An example of self-moderation through game mechanics is the design of eBay’s reputation system.   For every exchange on eBay, both buyer and seller are asked to post positive or negative scores to the person with whom he/she transacted.  A general score is publically displayed,  representing a user’s cumulative reputation within the system.  For the most part, buyers and sellers are honest.  And although the system can be abused, a completely open or unregulated marketplace would probably require higher moderation costs.

eBay Reputation Screen

“The 2008 Tribalization of Business” study was conducted by Beeline Labs, Deloitte and the Society for New Communications Research, where they asked what were the biggest obstacles people face to making communities work:

Beeline Labs is now Human 1.0

Not surprisingly, the top 2 results were user engagement (51%) and community management (45%).  Gamification addresses many of these obstacles by offering a structure of incentives (points, achievements, titles, based on personality and motivations) that encourage users to vote (like/dislike), moderate content,  and invite people to join.


In essence, gamification is another way for companies to indirectly enforce value rules to a vast communications infrastructure.  And rather than penalizing users for bad behavior, the positive reinforcement rewards in gameplay may be enough to moderate the majority of participants, providing a scalable, efficient, and cost-effective system.  Ultimately some people will try gaming the system, so providing a method of constant feedback, either through analytics or surveys, will help you evolve the mechanics as necessary.

Promoting positive social interaction reduces the stress and overhead of community management, and creates a welcoming environment for your community to grow.  It can potentially transform an environment where people are reluctant to interact due to fear of negative reaction, into a more welcoming atmosphere that encourages participation.  There is a great amount of potential in the use of mechanics in this manner, and the associated savings from community management resources should appeal to most institutions.  We hope to see more of this implementation in future gamified sites.

Clay Shirky’s TED presentation: Institutions and Collaborations:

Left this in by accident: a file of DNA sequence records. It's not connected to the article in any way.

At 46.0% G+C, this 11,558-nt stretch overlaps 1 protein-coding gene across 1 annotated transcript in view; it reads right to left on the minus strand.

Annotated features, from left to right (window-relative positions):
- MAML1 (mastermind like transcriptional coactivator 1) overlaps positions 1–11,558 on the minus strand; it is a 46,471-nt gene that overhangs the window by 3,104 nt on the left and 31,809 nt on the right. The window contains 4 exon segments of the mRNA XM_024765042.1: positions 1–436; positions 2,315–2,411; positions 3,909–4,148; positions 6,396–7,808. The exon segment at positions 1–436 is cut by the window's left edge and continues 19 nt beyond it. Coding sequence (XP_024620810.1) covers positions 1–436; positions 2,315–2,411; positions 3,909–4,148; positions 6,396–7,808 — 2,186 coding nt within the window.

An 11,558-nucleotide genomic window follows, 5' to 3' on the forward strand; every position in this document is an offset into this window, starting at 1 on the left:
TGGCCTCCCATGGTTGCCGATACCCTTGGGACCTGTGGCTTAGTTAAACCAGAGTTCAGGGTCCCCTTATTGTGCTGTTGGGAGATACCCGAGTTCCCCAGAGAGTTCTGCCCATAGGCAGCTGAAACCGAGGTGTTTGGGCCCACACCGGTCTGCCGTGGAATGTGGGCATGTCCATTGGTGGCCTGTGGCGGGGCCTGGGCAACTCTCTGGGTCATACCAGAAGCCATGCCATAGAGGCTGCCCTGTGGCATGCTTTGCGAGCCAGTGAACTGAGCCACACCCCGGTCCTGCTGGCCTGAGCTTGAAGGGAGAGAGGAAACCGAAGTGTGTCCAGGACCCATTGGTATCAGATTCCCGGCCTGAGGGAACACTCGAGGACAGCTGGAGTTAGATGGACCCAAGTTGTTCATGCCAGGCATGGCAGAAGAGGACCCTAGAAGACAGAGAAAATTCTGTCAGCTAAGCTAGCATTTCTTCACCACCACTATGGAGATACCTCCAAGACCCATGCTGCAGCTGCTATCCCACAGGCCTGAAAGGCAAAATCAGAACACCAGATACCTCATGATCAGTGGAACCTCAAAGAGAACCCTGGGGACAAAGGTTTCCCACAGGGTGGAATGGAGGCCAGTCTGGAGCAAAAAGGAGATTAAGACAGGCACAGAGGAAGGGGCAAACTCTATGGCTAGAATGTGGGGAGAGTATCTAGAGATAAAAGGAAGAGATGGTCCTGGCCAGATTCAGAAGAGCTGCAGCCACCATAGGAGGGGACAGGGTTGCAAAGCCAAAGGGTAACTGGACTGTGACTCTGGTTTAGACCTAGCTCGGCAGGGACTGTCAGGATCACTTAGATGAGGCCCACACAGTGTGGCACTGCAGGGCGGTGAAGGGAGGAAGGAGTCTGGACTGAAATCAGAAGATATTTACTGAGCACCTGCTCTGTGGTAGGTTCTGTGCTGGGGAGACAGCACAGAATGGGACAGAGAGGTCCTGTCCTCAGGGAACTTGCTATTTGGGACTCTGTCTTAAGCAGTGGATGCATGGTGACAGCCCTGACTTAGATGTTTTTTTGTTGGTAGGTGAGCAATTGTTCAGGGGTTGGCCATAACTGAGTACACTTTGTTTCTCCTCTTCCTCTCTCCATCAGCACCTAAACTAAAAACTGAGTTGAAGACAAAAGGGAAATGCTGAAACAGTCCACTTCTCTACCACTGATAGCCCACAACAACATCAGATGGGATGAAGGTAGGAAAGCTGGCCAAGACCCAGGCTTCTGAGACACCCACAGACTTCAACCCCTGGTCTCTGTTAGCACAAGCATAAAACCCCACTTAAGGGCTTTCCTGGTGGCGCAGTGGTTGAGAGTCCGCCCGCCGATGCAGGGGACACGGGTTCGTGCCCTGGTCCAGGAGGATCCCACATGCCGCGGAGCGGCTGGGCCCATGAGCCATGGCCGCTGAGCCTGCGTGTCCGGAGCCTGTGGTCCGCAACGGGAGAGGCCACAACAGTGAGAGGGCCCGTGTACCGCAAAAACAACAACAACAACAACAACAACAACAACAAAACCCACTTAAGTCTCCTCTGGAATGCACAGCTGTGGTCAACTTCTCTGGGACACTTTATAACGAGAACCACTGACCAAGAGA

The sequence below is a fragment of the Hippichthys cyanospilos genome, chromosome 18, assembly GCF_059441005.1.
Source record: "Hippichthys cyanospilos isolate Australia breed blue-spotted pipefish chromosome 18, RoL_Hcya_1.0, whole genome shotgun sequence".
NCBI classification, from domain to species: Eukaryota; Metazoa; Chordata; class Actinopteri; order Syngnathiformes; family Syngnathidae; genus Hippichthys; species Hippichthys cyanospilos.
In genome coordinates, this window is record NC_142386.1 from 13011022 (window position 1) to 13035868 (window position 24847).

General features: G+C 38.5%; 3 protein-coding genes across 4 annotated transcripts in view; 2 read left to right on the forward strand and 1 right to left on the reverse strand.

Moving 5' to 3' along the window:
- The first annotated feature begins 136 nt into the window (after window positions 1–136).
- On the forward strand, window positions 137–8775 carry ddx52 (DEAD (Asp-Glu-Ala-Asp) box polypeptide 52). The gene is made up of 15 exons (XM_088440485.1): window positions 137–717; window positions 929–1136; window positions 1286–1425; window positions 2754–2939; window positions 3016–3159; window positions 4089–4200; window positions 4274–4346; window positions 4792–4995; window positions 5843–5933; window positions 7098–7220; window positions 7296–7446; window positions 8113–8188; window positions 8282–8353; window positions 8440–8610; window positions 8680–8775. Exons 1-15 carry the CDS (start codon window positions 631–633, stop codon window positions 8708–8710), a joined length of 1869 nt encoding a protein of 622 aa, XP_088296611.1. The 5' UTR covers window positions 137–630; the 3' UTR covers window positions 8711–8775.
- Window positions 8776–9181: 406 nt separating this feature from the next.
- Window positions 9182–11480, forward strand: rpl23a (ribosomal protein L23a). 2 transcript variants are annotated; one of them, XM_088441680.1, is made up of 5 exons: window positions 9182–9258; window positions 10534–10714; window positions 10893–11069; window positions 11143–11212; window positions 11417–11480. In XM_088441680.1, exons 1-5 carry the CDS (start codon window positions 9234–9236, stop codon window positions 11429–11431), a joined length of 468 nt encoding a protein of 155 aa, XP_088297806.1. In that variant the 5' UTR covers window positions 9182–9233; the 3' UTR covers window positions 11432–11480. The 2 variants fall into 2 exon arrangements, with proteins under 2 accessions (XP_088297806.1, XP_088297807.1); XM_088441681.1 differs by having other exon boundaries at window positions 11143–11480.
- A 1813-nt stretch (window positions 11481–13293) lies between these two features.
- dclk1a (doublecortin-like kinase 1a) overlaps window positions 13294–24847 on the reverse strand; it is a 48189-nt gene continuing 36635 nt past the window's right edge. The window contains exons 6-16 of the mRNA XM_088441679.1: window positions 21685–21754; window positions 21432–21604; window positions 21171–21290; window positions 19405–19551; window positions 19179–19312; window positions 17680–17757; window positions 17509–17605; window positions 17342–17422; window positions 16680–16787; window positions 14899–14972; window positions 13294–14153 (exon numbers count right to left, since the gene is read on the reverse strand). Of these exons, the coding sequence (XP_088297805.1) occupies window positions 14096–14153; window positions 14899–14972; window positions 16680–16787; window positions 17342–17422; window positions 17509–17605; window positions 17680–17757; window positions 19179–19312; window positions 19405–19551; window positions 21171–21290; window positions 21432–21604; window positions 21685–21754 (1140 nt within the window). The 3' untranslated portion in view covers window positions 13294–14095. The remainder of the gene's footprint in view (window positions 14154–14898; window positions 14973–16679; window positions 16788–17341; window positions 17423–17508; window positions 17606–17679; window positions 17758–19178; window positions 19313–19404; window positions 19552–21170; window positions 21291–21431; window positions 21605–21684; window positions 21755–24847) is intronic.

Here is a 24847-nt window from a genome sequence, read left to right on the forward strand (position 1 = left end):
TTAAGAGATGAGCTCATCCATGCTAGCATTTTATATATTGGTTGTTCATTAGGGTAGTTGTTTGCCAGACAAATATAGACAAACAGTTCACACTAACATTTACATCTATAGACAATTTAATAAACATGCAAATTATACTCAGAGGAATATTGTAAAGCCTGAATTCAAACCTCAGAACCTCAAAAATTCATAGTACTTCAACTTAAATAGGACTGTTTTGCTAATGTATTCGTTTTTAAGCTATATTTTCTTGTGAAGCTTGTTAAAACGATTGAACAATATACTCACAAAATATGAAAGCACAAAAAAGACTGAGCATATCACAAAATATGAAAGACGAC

[Editted to add] Randy Farmer, an industry expert in building reputation systems spoke at Google Tech Talk where he shares challenges faced when using Gamification within a reputation system.  As always, designing for your audience is paramount, and certain aspects of Gamifiation may not apply to your users.  His comments, warnings and experiences are worth watching:

Reuters employs game mechanics to improve commentary onsite

Reuters is due to introduce a points system to its website that will manage and rate users’ comments, rewarding users with points and the ability to contribute without moderation…..Reuters’ plans will certainly encourage users to think about the way they’re commenting online if they want to continue to contribute to the community. If content and conversation improves, this will certainly have a positive impact on Reuters’ online reputation.  Read More.

7 Social Game Design Lessons from Playdom’s Steve Meretzky, VP Game Design

25 09 2010

Take a peek into game design lessons from Playdom, a leading developer of social games.  As a wholly-owned subsidiary of The Walt Disney Company and part of Disney Interactive Media, Playdom games are played by over 44 million monthly active users across different social networks, and include games such as Social City,  Sorority Life, and Mobsters.

The video below is from June 2010, and recorded at the Silicon Valley Facebook Developers and Social Gaming Meetup, with presentations by Playdom and KISSmetrics.

Steve Meretzky, VP of Game Design at Playdom shares 7 design lessons in building and monetizing social games.

Although your gamification goals may or may not include revenue derived from game play, Meretzky offers ways to increase opportunities for monetizing.  Gamification designers interested in strictly user engagement could easily substitute monetization prompts with other user behaviors, such as sharing the site with friends, or completing user surveys/profiles.

Either way, your best results in getting a user to act will come from tapping into the engaged player.  An engaged user, in Playdom terms, often exhibits characteristics including 10x more play sessions than a non-paying user, and 10x more friends.

Playdom uses 2 methods of monetizing:

– Offer products/services to the impatient player (for example: in a system that uses a supply of energy which depletes and recharges over time, there is an opportunity to sell energy)

– Sell virtual goods (or soft currency which can be spent on goods)

Meretzky’s 7 Lessons learned by Playdom to increase monetized goods are:

Lesson 1: Engage the player first,  then monetize.

Lesson 2: Consistent sales/Time Pattern.

Rather than having an item available consistently in game, create demand by staggering availability across a time pattern.  Playdom metrics show that about 1/3 of all sales occur in the first 24 hours and then taper off.

Lesson 3: Gameplay value matters .

Often times the largest motivators are items that improve the user’s play, in particular goods offering a Player vs Player advantage.

Lesson 4: Vanity dives sales.

When dressing up avatars for example, items that look better or cooler, sell better.